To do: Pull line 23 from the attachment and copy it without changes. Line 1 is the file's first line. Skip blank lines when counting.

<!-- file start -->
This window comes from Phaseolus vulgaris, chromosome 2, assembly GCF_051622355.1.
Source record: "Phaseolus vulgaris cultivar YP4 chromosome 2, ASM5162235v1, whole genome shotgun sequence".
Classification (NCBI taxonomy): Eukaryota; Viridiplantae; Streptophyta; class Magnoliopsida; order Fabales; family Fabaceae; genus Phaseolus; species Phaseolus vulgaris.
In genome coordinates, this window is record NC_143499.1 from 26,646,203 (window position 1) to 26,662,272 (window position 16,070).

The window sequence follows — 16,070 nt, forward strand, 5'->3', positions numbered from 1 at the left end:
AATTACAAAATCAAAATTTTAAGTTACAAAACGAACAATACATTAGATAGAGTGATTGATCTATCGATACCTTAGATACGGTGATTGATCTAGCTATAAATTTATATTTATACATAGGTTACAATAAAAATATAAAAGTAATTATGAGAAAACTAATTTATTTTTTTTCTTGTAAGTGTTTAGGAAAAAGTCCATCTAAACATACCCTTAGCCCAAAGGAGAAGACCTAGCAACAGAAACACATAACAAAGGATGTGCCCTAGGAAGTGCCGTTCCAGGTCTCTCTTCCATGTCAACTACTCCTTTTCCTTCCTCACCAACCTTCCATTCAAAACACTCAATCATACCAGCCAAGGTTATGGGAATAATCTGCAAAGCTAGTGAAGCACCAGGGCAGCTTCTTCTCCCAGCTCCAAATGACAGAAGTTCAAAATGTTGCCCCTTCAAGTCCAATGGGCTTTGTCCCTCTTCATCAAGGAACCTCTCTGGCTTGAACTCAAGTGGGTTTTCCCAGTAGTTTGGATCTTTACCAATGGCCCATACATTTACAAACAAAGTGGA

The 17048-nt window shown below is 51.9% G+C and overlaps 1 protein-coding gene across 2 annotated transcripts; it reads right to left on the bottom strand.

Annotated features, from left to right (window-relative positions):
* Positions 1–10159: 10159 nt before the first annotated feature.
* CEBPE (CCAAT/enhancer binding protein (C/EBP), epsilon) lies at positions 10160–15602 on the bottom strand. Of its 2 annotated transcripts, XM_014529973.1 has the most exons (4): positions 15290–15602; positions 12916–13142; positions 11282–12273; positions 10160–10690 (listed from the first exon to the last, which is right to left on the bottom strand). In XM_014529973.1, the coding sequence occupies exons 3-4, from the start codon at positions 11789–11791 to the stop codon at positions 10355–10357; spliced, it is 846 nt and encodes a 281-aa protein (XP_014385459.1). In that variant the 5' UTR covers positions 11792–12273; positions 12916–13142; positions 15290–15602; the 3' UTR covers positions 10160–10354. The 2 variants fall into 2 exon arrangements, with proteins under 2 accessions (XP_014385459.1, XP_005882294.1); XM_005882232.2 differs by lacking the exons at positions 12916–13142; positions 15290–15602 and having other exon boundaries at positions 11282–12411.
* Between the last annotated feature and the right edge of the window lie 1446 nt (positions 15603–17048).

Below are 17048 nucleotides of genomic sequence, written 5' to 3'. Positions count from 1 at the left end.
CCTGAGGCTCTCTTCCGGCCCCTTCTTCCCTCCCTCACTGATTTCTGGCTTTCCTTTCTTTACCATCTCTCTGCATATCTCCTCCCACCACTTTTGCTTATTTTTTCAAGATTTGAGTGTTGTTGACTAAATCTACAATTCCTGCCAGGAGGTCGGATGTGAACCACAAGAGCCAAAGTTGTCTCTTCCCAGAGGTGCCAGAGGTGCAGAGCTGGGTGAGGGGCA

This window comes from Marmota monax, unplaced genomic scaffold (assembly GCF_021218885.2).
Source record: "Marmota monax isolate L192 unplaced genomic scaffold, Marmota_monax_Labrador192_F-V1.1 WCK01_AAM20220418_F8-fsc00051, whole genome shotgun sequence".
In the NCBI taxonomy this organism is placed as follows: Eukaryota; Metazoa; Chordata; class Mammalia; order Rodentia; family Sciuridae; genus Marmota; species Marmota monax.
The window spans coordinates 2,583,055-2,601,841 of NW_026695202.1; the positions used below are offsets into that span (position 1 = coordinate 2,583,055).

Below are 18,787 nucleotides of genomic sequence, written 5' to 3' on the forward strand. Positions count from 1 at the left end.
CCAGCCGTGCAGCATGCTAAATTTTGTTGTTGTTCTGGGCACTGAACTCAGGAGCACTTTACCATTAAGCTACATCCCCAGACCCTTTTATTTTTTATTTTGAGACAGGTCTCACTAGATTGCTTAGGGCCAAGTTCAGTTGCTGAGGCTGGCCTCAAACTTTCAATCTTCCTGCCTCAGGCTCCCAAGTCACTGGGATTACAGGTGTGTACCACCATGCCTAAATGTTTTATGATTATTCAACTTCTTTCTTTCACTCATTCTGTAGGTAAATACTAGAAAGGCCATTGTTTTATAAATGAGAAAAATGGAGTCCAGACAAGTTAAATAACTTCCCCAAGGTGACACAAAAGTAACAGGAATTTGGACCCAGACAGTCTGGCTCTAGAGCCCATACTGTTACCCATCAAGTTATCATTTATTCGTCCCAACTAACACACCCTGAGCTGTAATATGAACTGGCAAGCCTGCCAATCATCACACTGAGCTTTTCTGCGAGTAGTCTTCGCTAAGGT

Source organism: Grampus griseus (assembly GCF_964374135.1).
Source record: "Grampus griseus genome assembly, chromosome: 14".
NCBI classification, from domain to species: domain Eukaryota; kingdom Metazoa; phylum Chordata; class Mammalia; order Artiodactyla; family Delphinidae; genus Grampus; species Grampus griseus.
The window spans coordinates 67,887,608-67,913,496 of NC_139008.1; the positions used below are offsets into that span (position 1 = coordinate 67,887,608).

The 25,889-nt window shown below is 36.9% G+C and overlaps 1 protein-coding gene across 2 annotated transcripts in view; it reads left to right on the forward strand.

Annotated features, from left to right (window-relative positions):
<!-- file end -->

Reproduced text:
The window spans coordinates 67,887,608-67,913,496 of NC_139008.1; the positions used below are offsets into that span (position 1 = coordinate 67,887,608).